ION Educational Gaming System

Game review by
Jinny Gudmundsen, Common Sense Media
ION Educational Gaming System Game Poster Image
Eye Toy-type games get preschoolers moving.

Parents say

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Kids say

age 4+
Based on 2 reviews

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A lot or a little?

The parents' guide to what's in this game.

Positive Messages
Violence & Scariness

Branded characters are featured in games.

What parents need to know

Parents need to know that this is a gaming system that requires young children to get up and move. In addition to motivating activity, it also offers fun ways to learn colors, numbers, letters, and how to follow instructions. Unfortunately, some of the dialogue in the SpongeBob SquarePants game "Krabby Patty Showdown" is a little iffy -- the bad guy yells "Curse you, SpongeBob!" when he loses. Parents of younger kids may want to skip that one.

User Reviews

  • Parents say
  • Kids say
Adult Written byrogers91171 April 9, 2008

absolute trash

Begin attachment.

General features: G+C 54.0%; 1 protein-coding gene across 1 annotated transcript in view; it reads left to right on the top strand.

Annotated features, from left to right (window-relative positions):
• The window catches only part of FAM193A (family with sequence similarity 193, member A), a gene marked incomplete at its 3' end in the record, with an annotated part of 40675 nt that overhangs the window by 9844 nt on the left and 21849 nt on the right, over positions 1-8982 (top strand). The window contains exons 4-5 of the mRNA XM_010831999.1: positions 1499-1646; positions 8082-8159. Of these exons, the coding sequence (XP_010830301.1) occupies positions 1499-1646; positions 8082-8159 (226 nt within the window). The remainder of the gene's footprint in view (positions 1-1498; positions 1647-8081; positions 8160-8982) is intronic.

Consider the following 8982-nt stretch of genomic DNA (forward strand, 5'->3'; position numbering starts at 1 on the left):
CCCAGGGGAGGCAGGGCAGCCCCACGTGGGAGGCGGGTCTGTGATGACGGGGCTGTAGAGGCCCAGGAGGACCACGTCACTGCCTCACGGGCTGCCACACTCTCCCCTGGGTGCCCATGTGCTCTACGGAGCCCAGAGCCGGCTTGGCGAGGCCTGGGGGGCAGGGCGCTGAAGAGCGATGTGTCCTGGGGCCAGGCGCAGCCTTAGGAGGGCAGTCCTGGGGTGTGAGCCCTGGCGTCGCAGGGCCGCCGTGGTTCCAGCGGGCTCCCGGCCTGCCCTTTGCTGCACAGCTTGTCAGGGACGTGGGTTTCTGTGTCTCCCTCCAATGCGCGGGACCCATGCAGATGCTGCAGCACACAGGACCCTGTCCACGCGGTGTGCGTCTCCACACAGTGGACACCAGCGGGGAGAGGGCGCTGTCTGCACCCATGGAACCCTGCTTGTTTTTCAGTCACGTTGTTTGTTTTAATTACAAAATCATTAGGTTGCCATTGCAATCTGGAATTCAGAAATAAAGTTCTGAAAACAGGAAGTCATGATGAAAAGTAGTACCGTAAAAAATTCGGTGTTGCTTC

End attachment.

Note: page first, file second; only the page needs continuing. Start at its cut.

We have been able to get some of the games to do what we want but the Sponge Bob games have been impossible. You hit one thing and the game hits something tota... Continue reading
Adult Written byangelica379 April 9, 2008


Kid, 4 years old April 24, 2012


Kid, 9 years old April 9, 2008

What's it about?

Playskool's ION EDUCATIONAL GAMING SYSTEM for children ages 4 to 7 taps into youngsters' natural desire to move by designing games where kids dance with characters from Blues Clues, play soccer goalie with Dora the Explorer, and cook with SpongeBob SquarePants. In addition to encouraging children to sway, wave, squat, dance, and bend to control what happens on the screen of these video games, kids will be learning about colors, numbers, and letters and following directions.

Is it any good?

From the kids' perspective, what's so incredible about this system is that it makes them television stars. They aren't just playing the game -- they're IN the game as well.

When kids stand in front of their TV, not only will they see characters that they love (Dora, Blue, SpongeBob, and others), they will see themselves on the screen inside the video game. For example, in a game with Dora, your child's image will appear inside of a soccer goal. To save goals, your child will need to move his or her hands to various spots inside the goal. While it takes a few tries before kids figure out how moving their hands in the real world transfers to blocking goals inside the game, most learn very quickly.

Talk to your kids about ...

  • Families can talk about how it feels to see yourself inside the TV. Because there are many kinds of games that involve movement, what kind does your child like best? Dancing? Moving through mazes? Cooking? Soccer? Families might want to talk about how important it is to exercise.

Game details

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